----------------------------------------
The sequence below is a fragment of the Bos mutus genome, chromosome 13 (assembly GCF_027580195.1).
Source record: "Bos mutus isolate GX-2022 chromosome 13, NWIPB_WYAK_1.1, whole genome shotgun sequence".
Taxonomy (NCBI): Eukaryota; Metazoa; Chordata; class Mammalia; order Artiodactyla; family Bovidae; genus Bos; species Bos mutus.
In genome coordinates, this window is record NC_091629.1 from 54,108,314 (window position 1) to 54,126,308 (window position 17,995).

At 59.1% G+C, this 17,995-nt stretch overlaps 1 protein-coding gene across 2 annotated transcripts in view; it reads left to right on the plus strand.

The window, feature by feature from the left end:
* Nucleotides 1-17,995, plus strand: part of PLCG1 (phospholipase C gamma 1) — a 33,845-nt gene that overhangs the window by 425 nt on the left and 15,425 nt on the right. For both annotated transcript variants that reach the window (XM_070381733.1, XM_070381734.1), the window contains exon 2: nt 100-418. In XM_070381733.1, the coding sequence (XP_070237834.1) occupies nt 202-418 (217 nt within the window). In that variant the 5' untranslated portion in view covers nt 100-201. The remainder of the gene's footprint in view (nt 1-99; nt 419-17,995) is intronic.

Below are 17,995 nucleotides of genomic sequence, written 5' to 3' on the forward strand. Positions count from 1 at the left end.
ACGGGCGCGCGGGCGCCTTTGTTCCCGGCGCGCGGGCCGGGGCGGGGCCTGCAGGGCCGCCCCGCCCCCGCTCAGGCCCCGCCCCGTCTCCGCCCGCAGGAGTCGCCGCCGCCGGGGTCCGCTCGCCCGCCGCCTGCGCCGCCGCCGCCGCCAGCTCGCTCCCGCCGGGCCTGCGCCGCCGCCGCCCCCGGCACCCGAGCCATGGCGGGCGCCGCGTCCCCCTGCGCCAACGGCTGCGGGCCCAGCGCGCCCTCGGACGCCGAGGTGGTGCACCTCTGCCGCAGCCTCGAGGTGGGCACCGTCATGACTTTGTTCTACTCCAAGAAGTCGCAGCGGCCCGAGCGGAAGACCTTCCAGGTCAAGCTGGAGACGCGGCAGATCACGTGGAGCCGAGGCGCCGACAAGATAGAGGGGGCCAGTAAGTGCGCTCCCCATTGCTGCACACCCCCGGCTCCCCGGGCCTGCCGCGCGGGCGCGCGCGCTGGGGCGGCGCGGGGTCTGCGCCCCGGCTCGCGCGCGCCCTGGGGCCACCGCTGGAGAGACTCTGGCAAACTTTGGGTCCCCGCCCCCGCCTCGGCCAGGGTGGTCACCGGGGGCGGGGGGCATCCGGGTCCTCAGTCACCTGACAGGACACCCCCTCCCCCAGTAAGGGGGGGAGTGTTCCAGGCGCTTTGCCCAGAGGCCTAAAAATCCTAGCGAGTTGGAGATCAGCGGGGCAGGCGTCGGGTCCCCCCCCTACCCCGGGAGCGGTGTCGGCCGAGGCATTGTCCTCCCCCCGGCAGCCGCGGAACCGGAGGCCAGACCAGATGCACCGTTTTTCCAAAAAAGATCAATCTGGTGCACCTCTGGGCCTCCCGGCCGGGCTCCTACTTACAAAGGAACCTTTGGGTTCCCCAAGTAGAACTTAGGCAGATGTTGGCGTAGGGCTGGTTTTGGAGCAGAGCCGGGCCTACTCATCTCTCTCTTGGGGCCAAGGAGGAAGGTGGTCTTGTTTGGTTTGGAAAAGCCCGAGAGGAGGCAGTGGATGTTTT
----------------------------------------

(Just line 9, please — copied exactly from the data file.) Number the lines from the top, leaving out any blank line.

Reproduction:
ACGGGCGCGCGGGCGCCTTTGTTCCCGGCGCGCGGGCCGGGGCGGGGCCTGCAGGGCCGCCCCGCCCCCGCTCAGGCCCCGCCCCGTCTCCGCCCGCAGGAGTCGCCGCCGCCGGGGTCCGCTCGCCCGCCGCCTGCGCCGCCGCCGCCGCCAGCTCGCTCCCGCCGGGCCTGCGCCGCCGCCGCCCCCGGCACCCGAGCCATGGCGGGCGCCGCGTCCCCCTGCGCCAACGGCTGCGGGCCCAGCGCGCCCTCGGACGCCGAGGTGGTGCACCTCTGCCGCAGCCTCGAGGTGGGCACCGTCATGACTTTGTTCTACTCCAAGAAGTCGCAGCGGCCCGAGCGGAAGACCTTCCAGGTCAAGCTGGAGACGCGGCAGATCACGTGGAGCCGAGGCGCCGACAAGATAGAGGGGGCCAGTAAGTGCGCTCCCCATTGCTGCACACCCCCGGCTCCCCGGGCCTGCCGCGCGGGCGCGCGCGCTGGGGCGGCGCGGGGTCTGCGCCCCGGCTCGCGCGCGCCCTGGGGCCACCGCTGGAGAGACTCTGGCAAACTTTGGGTCCCCGCCCCCGCCTCGGCCAGGGTGGTCACCGGGGGCGGGGGGCATCCGGGTCCTCAGTCACCTGACAGGACACCCCCTCCCCCAGTAAGGGGGGGAGTGTTCCAGGCGCTTTGCCCAGAGGCCTAAAAATCCTAGCGAGTTGGAGATCAGCGGGGCAGGCGTCGGGTCCCCCCCCTACCCCGGGAGCGGTGTCGGCCGAGGCATTGTCCTCCCCCCGGCAGCCGCGGAACCGGAGGCCAGACCAGATGCACCGTTTTTCCAAAAAAGATCAATCTGGTGCACCTCTGGGCCTCCCGGCCGGGCTCCTACTTACAAAGGAACCTTTGGGTTCCCCAAGTAGAACTTAGGCAGATGTTGGCGTAGGGCTGGTTTTGGAGCAGAGCCGGGCCTACTCATCTCTCTCTTGGGGCCAAGGAGGAAGGTGGTCTTGTTTGGTTTGGAAAAGCCCGAGAGGAGGCAGTGGATGTTTT